8 comments:

Donald R. McClarey said...

"For the rest us, more and more people have less and less in common with the "men of the people" who are allegedly the instruments of our self-government."

Mark, do the names George Washington, Thomas Jefferson and John Hancock ring a bell? Like most of the Founding Fathers they were wealthy, vastly wealthier than the common men of their time. Their wealth did not prevent them from initiating our present on-going experiment in self-rule. The idea that we are an oligarchy now, as opposed to 1776, is simply risible. Virtually all politicians who end up running for President have amassed considerable personal wealth. Nothing sinister in that. It is much more important what their beliefs are and whether they are persons of integrity. Additionally the idea that money is the decisive factor in politics is simply wrong-headed. Unpopular candidates such as John Connally in 1980 in the Republican presidential primaries and Phil Graham in 1996 can have all the money in the world and not go any place. Money is always important in any political campaign but to consider it as always, or even most of the time, the decisive factor is flat wrong.

I assume this rant was perhaps precipitated by dawning realization that his preferred candidate Ron Paul (R. Pluto) has as much chance of being anything other than an asterick in this campaign as Mark does of winning the "most congenial" blog award. However, it might simply be yet another demonstation that Mark knows as much about politics as mice do about quantum mechanics.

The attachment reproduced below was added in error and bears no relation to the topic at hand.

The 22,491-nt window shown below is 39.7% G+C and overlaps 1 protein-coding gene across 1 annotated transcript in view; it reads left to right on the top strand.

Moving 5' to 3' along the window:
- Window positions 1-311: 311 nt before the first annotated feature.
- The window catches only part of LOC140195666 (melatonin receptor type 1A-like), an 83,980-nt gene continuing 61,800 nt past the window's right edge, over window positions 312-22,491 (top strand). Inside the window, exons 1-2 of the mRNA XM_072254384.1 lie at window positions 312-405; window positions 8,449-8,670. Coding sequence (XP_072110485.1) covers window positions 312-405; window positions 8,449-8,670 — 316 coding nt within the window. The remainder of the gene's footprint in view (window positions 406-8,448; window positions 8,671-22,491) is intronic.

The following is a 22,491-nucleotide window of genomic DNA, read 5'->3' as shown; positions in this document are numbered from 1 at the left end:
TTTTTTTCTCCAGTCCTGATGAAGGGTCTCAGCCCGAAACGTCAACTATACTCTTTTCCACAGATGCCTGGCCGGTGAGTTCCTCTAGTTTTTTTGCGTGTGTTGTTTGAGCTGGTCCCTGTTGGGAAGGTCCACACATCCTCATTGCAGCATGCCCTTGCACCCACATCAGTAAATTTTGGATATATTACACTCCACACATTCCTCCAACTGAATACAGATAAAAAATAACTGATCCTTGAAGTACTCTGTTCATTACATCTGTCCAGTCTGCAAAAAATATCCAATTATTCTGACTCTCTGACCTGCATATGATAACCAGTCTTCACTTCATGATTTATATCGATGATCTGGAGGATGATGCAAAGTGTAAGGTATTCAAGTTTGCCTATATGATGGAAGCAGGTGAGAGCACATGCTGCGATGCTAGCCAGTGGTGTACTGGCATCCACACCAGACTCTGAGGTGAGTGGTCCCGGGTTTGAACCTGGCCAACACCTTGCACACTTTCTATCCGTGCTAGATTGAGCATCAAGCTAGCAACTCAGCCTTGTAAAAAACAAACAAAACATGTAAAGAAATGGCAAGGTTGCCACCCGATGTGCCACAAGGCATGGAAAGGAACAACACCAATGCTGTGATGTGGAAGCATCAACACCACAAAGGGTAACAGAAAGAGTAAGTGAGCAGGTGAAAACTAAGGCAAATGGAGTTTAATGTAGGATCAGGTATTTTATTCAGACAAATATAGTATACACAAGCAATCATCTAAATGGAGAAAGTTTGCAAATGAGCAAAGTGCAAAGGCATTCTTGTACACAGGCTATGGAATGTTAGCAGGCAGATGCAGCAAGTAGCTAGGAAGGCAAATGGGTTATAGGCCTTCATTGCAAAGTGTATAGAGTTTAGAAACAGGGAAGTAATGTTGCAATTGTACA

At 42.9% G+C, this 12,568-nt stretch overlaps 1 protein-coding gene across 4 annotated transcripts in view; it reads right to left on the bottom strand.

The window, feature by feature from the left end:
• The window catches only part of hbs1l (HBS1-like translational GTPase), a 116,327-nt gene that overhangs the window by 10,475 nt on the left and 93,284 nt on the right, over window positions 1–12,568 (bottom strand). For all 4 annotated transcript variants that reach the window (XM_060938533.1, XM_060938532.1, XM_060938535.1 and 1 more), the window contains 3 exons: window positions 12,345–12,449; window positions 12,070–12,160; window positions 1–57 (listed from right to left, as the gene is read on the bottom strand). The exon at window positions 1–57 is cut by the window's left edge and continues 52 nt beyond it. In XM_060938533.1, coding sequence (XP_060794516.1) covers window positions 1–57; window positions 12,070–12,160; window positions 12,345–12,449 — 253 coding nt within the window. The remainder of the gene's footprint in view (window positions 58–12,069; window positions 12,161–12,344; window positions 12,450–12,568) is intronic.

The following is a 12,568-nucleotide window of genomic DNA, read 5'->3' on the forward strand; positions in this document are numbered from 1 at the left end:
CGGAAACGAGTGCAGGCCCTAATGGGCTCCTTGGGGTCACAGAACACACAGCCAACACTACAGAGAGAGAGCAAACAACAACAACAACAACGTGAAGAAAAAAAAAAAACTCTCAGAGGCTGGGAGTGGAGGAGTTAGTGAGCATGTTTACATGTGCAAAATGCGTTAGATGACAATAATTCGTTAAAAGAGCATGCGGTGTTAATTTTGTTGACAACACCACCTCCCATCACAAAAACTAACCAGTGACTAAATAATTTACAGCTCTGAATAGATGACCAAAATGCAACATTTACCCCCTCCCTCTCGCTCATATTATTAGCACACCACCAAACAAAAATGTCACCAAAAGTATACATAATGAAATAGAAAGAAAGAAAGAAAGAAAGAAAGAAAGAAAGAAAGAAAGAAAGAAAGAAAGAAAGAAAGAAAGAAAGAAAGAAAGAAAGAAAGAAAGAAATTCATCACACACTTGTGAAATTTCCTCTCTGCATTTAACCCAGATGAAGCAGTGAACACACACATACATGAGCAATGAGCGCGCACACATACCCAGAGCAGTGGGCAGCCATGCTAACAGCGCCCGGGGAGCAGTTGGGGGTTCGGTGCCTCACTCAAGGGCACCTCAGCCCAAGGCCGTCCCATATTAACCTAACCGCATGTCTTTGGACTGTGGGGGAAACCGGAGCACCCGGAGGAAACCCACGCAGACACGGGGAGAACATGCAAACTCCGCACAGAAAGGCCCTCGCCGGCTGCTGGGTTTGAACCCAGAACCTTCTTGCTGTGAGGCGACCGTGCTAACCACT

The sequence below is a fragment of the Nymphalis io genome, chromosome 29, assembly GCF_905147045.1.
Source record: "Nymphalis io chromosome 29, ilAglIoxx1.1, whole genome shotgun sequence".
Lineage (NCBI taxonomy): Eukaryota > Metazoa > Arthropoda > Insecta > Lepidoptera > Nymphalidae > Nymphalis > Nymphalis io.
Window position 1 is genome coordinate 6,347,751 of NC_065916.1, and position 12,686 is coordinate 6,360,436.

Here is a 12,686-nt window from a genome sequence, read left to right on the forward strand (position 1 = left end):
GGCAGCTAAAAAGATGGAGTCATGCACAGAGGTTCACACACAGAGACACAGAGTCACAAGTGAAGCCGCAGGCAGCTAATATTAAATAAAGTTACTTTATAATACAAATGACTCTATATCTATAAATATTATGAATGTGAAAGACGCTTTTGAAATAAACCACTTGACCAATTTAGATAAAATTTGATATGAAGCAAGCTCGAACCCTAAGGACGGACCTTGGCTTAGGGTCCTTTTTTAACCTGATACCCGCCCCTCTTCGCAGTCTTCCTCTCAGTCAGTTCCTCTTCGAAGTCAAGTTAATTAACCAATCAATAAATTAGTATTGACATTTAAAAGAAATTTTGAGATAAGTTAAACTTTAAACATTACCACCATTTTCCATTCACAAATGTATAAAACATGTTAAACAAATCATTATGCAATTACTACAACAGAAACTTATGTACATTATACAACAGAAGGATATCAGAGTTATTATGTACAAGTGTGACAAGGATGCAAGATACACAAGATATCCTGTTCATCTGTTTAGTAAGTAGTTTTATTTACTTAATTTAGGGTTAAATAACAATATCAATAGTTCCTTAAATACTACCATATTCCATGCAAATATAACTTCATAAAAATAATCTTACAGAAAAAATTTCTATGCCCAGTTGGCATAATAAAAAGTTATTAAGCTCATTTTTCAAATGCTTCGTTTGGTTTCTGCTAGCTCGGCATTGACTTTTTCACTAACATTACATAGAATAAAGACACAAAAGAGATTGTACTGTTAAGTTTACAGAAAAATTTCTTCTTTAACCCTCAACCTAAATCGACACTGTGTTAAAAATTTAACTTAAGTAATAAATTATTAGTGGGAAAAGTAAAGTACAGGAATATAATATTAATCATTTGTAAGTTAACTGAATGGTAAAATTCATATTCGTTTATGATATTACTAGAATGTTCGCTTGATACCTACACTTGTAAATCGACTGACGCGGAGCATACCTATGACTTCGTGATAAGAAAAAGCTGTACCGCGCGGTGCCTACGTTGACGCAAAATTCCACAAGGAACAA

torquemada05 said...

Actually, hasn't Ron Paul actually done pretty well in his online fundraising activities? If so, is he then part of the oligarchs that we must select from among?

paul zummo said...

Donald already beat me to the punch re: Washington, Hancock and Jefferson (though the latter died hugely in debt). Perhaps Shea should aquaint himself with Charles Beard. Though Beard's analysis was ultimately wrong, it's not as though he was completely off base in detecting that the Founders were a little, ahh, wealthier than the rest.

Campaign financing is another poppycock issue. Bill Gates can contribute no more to an individual campaign than anyone here. And while his departing with $2200 is not going to cause as much pain for him as it would me, you hardly have to be an "oligarch" to contribute money to a campaign, and hardly rich to contribute the maximum.

More importantly, one has to ask: does popularity follow money, or vice versa? For those of us who actually bother to follow and study politics rather than rant away like some mildly more intelligent Archie Bunker, it is evident that the candidates that raise money are the popular ones. In other words, the reason that Hillary, Obama, Giuliani, and Romney have raised a lot of money is because a lot of people want to see them become President and therefore contribute money to their campaigns in order to further that effort. Nobody gives a fig about Hunter (sadly), Tancredo, Richards, Biden etc, and therefore they don't have any money.